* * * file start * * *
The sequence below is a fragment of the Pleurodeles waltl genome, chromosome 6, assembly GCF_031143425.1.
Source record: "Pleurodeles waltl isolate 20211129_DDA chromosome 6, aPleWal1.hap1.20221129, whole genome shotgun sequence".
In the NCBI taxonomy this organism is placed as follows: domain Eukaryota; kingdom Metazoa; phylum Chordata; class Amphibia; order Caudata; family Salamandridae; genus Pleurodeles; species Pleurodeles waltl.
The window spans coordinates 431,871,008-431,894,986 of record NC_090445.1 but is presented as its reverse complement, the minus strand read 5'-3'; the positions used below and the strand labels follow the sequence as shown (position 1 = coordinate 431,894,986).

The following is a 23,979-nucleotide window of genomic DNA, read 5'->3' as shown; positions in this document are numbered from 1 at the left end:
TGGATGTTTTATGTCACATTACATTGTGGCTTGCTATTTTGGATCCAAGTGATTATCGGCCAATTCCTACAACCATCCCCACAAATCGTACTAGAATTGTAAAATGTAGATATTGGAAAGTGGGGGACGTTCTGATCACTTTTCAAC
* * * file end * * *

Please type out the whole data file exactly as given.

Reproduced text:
The sequence below is a fragment of the Pleurodeles waltl genome, chromosome 6, assembly GCF_031143425.1.
Source record: "Pleurodeles waltl isolate 20211129_DDA chromosome 6, aPleWal1.hap1.20221129, whole genome shotgun sequence".
In the NCBI taxonomy this organism is placed as follows: domain Eukaryota; kingdom Metazoa; phylum Chordata; class Amphibia; order Caudata; family Salamandridae; genus Pleurodeles; species Pleurodeles waltl.
The window spans coordinates 431,871,008-431,894,986 of record NC_090445.1 but is presented as its reverse complement, the minus strand read 5'-3'; the positions used below and the strand labels follow the sequence as shown (position 1 = coordinate 431,894,986).

The following is a 23,979-nucleotide window of genomic DNA, read 5'->3' as shown; positions in this document are numbered from 1 at the left end:
TGGATGTTTTATGTCACATTACATTGTGGCTTGCTATTTTGGATCCAAGTGATTATCGGCCAATTCCTACAACCATCCCCACAAATCGTACTAGAATTGTAAAATGTAGATATTGGAAAGTGGGGGACGTTCTGATCACTTTTCAAC